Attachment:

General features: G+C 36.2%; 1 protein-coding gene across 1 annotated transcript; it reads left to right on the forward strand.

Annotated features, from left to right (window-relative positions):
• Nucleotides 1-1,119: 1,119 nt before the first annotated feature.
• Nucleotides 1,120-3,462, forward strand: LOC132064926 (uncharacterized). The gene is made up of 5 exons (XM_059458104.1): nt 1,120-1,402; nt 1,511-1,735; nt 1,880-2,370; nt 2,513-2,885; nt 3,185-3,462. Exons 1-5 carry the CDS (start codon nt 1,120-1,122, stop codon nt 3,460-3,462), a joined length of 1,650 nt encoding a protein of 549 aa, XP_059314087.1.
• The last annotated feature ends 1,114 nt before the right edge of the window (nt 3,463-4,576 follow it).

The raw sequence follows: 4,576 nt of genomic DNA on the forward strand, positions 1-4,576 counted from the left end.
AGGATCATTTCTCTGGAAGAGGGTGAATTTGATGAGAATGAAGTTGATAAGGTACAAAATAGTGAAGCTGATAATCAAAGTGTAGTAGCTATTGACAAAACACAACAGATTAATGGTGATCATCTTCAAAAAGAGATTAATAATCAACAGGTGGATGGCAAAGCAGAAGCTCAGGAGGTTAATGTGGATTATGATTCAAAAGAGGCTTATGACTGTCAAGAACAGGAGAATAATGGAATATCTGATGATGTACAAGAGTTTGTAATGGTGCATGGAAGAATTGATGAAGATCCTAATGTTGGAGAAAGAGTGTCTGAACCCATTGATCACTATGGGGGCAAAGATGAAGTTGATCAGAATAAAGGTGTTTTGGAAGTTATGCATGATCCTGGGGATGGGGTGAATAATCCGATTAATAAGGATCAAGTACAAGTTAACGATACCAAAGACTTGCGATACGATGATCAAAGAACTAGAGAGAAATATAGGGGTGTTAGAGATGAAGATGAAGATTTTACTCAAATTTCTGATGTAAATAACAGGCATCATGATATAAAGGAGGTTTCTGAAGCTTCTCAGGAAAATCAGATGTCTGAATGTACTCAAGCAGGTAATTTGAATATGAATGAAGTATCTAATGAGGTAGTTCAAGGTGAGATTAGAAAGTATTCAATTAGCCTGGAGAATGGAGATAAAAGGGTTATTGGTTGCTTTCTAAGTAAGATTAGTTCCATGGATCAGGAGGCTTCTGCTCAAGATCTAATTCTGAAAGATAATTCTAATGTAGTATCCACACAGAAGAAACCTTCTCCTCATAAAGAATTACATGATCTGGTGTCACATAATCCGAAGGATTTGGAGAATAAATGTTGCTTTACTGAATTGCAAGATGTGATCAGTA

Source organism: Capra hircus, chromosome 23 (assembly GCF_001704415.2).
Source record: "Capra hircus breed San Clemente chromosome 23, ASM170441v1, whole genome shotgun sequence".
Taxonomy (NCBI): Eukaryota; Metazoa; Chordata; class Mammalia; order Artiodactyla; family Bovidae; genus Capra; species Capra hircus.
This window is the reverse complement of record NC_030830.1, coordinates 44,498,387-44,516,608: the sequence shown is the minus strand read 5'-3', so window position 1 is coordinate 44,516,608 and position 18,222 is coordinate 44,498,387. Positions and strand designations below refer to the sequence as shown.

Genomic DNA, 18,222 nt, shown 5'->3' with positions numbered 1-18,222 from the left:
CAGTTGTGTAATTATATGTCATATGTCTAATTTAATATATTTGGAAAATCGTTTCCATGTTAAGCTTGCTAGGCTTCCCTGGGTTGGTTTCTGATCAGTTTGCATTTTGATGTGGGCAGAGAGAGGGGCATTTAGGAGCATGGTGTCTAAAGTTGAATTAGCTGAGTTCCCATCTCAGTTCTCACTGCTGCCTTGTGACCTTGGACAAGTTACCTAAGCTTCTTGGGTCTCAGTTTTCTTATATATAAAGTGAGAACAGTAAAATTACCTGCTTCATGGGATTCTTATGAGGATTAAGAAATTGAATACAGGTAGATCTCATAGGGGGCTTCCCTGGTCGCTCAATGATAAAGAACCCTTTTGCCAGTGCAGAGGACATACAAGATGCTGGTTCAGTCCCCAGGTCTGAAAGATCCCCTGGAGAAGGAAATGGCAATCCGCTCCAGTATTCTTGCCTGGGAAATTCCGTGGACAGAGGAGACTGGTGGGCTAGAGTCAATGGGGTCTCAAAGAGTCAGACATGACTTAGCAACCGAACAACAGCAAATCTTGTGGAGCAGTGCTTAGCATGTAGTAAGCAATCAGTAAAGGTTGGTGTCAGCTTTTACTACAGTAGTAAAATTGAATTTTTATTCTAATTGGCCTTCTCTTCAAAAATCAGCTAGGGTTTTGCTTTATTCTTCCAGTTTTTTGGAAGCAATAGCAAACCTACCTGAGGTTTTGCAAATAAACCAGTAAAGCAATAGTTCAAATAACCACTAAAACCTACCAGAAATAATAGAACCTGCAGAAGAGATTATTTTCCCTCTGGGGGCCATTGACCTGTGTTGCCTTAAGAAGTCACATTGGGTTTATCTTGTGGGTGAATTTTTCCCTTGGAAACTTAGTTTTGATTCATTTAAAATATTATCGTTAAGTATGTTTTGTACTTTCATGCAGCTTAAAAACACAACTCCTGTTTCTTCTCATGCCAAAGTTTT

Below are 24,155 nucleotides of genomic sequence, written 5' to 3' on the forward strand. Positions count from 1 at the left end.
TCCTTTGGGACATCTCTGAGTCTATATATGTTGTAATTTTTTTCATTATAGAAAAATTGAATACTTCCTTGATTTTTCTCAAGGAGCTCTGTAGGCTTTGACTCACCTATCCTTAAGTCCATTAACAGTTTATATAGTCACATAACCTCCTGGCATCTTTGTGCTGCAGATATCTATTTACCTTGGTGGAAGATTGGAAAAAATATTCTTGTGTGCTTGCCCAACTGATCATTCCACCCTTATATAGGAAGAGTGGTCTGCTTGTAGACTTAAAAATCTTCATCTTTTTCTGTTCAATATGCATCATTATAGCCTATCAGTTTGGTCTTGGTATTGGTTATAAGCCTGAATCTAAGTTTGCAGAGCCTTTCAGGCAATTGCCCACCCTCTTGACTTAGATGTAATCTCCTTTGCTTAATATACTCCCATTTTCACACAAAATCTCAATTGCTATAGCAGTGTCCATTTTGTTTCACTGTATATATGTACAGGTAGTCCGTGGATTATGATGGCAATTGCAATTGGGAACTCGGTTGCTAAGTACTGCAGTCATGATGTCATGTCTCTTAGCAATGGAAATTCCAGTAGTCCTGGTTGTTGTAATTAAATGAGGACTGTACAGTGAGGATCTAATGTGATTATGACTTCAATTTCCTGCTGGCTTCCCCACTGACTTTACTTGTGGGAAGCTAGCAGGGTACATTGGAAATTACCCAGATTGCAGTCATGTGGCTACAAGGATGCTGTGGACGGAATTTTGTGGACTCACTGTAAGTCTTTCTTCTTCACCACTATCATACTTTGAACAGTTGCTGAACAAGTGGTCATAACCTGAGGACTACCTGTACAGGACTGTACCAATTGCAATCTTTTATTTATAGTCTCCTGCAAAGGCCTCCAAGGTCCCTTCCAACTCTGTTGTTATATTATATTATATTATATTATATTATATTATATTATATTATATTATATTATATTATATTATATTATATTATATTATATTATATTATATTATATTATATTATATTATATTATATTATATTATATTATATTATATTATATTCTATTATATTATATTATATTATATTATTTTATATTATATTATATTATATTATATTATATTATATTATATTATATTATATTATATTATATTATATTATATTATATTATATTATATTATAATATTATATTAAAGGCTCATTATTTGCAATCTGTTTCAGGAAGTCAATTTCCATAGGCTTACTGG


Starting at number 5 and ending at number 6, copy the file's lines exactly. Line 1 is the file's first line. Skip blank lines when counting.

• The last annotated feature ends 1,114 nt before the right edge of the window (nt 3,463-4,576 follow it).

The raw sequence follows: 4,576 nt of genomic DNA on the forward strand, positions 1-4,576 counted from the left end.